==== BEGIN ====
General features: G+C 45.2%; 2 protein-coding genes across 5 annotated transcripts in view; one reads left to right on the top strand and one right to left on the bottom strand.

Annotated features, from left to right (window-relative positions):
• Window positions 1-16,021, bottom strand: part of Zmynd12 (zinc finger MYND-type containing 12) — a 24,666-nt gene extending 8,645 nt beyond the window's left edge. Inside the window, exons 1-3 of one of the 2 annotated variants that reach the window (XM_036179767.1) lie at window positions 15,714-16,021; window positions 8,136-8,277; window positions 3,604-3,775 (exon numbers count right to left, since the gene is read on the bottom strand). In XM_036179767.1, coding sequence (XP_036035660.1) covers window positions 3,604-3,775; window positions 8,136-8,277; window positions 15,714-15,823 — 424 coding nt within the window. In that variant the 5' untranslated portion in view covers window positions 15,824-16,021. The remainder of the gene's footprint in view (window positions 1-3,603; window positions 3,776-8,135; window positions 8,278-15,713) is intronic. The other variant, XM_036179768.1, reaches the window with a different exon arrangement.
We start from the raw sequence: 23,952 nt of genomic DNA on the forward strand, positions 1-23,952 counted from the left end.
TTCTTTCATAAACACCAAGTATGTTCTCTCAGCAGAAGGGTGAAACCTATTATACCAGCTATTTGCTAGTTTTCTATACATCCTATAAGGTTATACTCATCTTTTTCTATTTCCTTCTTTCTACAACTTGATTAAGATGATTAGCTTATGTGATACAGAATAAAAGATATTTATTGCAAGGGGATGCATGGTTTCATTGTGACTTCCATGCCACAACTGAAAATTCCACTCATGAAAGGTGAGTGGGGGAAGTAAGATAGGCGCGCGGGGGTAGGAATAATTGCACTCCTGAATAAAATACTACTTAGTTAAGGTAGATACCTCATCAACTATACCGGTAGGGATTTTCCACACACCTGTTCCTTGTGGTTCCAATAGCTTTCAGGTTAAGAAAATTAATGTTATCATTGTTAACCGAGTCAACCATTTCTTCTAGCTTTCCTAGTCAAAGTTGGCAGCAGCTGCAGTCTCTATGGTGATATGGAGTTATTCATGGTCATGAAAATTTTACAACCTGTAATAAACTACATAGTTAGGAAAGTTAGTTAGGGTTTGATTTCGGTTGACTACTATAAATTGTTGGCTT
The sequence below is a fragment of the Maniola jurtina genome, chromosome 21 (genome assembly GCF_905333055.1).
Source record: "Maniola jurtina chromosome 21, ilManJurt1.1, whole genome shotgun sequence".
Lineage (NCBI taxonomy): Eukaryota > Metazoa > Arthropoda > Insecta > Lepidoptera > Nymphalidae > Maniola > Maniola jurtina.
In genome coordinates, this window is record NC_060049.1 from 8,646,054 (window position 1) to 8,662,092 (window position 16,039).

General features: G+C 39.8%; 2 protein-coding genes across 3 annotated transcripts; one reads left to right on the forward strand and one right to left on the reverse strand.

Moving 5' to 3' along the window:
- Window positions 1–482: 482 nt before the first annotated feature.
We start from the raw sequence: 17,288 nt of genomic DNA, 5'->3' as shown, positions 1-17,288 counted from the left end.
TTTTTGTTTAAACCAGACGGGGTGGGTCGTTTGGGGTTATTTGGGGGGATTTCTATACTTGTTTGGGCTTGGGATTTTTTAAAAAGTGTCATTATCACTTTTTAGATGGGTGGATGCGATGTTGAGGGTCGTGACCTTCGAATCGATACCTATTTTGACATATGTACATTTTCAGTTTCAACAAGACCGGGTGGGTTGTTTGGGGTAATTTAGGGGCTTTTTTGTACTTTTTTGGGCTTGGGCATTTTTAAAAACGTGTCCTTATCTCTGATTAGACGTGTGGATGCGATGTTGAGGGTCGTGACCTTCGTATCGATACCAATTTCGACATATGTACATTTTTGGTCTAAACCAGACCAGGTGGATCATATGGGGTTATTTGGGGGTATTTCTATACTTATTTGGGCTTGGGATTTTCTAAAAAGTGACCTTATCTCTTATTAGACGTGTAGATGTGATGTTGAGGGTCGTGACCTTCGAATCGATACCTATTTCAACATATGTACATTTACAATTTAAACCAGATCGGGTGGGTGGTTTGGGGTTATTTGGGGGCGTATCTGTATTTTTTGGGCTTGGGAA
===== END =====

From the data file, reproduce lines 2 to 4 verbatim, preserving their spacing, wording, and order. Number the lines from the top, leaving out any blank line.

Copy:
Annotated features, from left to right (window-relative positions):
• Window positions 1-16,021, bottom strand: part of Zmynd12 (zinc finger MYND-type containing 12) — a 24,666-nt gene extending 8,645 nt beyond the window's left edge. Inside the window, exons 1-3 of one of the 2 annotated variants that reach the window (XM_036179767.1) lie at window positions 15,714-16,021; window positions 8,136-8,277; window positions 3,604-3,775 (exon numbers count right to left, since the gene is read on the bottom strand). In XM_036179767.1, coding sequence (XP_036035660.1) covers window positions 3,604-3,775; window positions 8,136-8,277; window positions 15,714-15,823 — 424 coding nt within the window. In that variant the 5' untranslated portion in view covers window positions 15,824-16,021. The remainder of the gene's footprint in view (window positions 1-3,603; window positions 3,776-8,135; window positions 8,278-15,713) is intronic. The other variant, XM_036179768.1, reaches the window with a different exon arrangement.
We start from the raw sequence: 23,952 nt of genomic DNA on the forward strand, positions 1-23,952 counted from the left end.